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Why Do We Plant Churches?

I care about church planting because my world was turned upside down by the Gospel. I encountered the truth and love of Jesus and it transformed my life. And since then, I have also seen the Gospel transform the lives of countless others.

I just finished an 11-month church-planting residency with our mother church in preparation to plant a church in Washington, DC. Towards the end of my residency, the lead pastor of the church asked me the question “Why Is Church Planting Important to You?” which is a pretty reasonable question to ask a guy that is about to be sent out to plant a church. And yet, it was a little difficult at first to articulate an answer. It is not that church planting is not important to me, on the contrary, hence why I am planting a church. But because I have been in one way or another involved in church planting for so long, it seemed like a question that should not even be asked because the answer was too obvious. It was like someone asked me, “why is breathing important to you?” My answer would be “What do you mean why is breathing important to me? Because I like to live??”

Sometimes this is what happens with church planting, we are in the thick of this endeavor with other people for whom it is equally important that we forget how to articulate the importance of church planting in general. We can answer the question “Why are you planting a church in your neighborhood? Or your city? Or why are you trying to reach this particular group of people? But it is helpful from time to time to step back and remember why we do this in the first place. Why do we plant churches at all? After all, it will be a question we will have to answer often, particularly during the early stages of planting. And it might not only be asked by a friendly face, like my pastor, it could be asked by inquisitive neighbors, disgruntled Christians, and mission boards. Being able to articulate a compelling and genuine answer to this question might be critical for your church plant.

So why is church planting important to me?

I remember watching a mini-series about the life of Jesus when I was a kid. Up until that point I had heard about Jesus but I don’t think I had ever realized the sacrifice He had made, or the fact that He had done it in order to save us. So my mom was explaining the mini-series to me, filling in the gaps, and telling me the story. That he had come to earth to die for my sins and save me. That I could have a relationship with him. And there is a moment in that mini-series, right after Jesus is condemned to die, when the doors of Pilate’s fortress open and there is a single shot of Jesus, tortured, covered in blood, ready to walk to His death. And the actor that plays Jesus looks at the camera with this… I don’t know, sadness and compassion. And something inside me resonated with that shot. The best way I can describe it is that I realized that Jesus had died for me. Yes, I know that He died for the whole world, but at that moment I had this realization that He had also died for me in particular. Everything my mom had been telling me started to click, Jesus loved me. And I found that love so compelling, so wonderful, that I surrendered my life to Jesus.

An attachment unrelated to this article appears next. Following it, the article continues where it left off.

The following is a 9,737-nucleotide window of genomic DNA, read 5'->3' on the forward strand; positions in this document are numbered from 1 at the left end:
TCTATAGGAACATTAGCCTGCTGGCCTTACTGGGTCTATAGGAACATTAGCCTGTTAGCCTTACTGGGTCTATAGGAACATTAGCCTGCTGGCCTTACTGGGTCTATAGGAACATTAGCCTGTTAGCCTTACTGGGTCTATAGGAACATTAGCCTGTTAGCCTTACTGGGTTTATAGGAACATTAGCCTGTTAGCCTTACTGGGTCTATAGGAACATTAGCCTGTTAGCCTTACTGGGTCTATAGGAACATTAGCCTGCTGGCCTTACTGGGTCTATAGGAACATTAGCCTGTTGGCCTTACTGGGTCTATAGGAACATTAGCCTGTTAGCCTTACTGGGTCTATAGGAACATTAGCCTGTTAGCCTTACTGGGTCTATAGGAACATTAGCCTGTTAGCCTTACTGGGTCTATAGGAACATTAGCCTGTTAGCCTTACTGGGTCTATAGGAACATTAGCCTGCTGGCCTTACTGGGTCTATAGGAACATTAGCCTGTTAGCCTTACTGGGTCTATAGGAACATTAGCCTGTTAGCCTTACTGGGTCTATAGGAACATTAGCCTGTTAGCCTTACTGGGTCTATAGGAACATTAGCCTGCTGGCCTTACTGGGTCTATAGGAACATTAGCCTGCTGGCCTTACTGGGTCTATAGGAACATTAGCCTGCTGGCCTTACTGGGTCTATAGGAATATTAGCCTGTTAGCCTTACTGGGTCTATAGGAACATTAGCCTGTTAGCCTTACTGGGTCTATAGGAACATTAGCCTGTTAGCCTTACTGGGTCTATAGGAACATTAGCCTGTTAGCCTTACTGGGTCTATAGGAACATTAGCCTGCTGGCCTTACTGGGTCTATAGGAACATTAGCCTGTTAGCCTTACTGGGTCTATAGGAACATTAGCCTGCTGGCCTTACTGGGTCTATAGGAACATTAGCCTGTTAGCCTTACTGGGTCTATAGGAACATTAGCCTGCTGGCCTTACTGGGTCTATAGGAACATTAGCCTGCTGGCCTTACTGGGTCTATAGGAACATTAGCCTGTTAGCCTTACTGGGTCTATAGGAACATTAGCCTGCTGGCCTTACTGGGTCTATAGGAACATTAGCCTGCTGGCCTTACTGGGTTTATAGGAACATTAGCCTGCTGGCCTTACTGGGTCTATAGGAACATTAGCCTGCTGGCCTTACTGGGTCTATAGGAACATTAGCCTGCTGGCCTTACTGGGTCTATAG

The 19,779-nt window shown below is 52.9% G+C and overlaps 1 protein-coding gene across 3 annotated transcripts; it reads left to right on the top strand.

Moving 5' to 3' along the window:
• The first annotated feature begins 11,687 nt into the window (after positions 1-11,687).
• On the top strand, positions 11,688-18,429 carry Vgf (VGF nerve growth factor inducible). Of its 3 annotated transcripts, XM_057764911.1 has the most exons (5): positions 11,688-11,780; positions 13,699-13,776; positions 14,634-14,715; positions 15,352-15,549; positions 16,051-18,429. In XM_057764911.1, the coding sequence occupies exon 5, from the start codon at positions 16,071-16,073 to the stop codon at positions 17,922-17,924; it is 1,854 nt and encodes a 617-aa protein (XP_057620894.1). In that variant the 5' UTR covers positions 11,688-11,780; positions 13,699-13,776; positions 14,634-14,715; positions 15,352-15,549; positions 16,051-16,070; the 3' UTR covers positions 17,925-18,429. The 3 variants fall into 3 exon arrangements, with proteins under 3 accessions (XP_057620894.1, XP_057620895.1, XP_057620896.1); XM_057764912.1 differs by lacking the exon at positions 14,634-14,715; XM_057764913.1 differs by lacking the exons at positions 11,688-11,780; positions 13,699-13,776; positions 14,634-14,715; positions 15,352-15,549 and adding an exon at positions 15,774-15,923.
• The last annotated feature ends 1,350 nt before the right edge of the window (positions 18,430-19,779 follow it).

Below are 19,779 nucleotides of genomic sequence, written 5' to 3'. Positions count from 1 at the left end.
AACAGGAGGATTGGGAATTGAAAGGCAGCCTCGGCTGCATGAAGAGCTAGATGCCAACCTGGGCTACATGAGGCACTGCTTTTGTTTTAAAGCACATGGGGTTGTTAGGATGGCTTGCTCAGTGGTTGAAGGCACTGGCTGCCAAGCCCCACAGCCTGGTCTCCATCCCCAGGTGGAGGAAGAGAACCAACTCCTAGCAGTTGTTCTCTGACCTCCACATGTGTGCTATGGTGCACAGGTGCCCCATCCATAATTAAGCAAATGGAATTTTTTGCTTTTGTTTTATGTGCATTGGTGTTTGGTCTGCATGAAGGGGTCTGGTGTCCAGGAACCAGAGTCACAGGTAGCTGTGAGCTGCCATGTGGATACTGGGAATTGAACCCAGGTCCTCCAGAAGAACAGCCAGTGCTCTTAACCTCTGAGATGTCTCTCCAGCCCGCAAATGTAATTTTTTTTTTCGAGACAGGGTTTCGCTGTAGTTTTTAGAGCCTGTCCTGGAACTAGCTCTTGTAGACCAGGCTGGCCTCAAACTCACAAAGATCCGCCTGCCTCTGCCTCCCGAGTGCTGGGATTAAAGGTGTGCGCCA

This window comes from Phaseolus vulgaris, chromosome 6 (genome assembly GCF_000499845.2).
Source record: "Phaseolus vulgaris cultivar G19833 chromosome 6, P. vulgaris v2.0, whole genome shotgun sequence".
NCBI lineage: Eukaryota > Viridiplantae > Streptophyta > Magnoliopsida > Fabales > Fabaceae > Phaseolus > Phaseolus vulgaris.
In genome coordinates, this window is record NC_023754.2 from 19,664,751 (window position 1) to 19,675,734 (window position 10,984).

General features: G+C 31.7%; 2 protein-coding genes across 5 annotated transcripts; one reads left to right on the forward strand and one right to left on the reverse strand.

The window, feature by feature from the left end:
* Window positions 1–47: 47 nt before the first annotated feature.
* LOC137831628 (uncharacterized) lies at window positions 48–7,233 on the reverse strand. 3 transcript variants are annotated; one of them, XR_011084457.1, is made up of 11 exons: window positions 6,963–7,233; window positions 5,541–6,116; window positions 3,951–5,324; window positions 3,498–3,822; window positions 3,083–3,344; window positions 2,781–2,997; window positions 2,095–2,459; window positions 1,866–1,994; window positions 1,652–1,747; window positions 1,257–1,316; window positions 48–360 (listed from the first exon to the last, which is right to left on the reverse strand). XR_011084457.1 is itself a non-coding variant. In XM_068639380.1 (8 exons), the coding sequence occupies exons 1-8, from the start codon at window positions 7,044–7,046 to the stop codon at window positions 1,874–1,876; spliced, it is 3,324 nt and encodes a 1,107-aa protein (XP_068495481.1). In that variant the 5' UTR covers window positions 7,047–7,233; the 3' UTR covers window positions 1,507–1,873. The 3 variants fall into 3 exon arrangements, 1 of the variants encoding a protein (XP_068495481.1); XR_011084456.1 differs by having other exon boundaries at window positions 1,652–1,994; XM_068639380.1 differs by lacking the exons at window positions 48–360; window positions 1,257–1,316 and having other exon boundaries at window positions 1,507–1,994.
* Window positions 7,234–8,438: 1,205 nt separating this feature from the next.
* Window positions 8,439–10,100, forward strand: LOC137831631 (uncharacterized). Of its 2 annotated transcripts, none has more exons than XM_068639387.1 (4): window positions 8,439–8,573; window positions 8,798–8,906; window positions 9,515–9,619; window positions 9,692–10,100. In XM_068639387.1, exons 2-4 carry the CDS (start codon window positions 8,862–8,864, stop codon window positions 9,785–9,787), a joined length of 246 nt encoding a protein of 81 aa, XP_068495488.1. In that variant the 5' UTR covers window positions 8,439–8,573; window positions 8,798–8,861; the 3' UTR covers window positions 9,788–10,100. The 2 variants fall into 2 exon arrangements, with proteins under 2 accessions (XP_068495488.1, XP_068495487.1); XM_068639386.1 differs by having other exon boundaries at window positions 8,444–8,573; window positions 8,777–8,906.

What does that have to do with church planting?

Well, you see, church planting is important to me because it is important to Jesus.

One of my favorite passages in the Gospels is chapter 15 in the book of Luke.

Now the tax collectors and sinners were all drawing near to hear him. And the Pharisees and the scribes grumbled, saying, “This man receives sinners and eats with them.” So he told them this parable: “What man of you, having a hundred sheep, if he has lost one of them, does not leave the ninety-nine in the open country, and go after the one that is lost, until he finds it? And when he has found it, he lays it on his shoulders, rejoicing. And when he comes home, he calls together his friends and his neighbors, saying to them, ‘Rejoice with me, for I have found my sheep that was lost.’Just so, I tell you, there will be more joy in heaven over one sinner who repents than over ninety-nine righteous persons who need no repentance.  Luke 15:1-7 (ESV)

Jesus made it a point of His ministry to spend time with “sinners,” people that are far from God. And when judged by the religious elite of His time as to why He did that, the answer He gave was that “those people,” the tax collectors and sinners, were actually very important to Him, they were valuable. How valuable? Just as valuable as one lost sheep would be to a shepherd. The whole chapter keeps making this point actually. Jesus then tells the story of a woman that had ten coins and lost one, and he closes with the story about a father that has two sons and loses one. In the first two stories, the main point was that the owner of the lost item, be it a sheep or a coin, would spare no effort or cost to get the lost item back. The shepherd leaves the 99 sheep behind to go after the lost one. The woman flips her house upside down in order to find the coin.

This is exactly what Jesus did. He came down looking for us. A few chapters later Jesus explicitly says that his mission statement was to “seek and save the lost” (Luke 19:10). And for Jesus, rescuing us was not a mere matter of coming down looking; it required that He give up His own life. That is the extent to which God goes in order to bring is back to Him.

Which takes me back to that moment watching the Jesus mini-series. When Jesus looks full of sadness and compassion, when I understood at a heart level the truth that Jesus loves me. This is why I care about church planting, because I know that Jesus loves people, because I have experienced that love. And if Jesus loves me, He also loves everybody else, and He wants everybody that is far away from Him to come back home. Just like the father longs for the prodigal son to come home.

Lost people matter to God

And church planting matters because it is the best way to reach lost people.

Tim Keller, on his essay “Why Plant Churches” presents some of the data that supports this claim: “…the average new church gains most of its new members (60–80%) from the ranks of people who are not attending any worshiping body, while churches over ten to fifteen years of age gain 80–90 percent of new members by transfer from other congregations. This means the average new congregation will bring six to eight times more new people into the life of the body of Christ than an older congregation of the same size.” According to Keller, this is due to the tendency of established churches to turn their attention and focus inward, to their existing members, while new churches, by vision or necessity, have to turn their attention outward, since they don’t have any members initially. In addition to this, Keller explains, a new church in an area or neighborhood that is changing demographically will be more likely to reach new generations, new residents, and new people groups. This is because “new congregations empower new people and new peoples much more quickly and readily than can older churches. Thus they always have and always will reach them with greater facility than long-established bodies can.”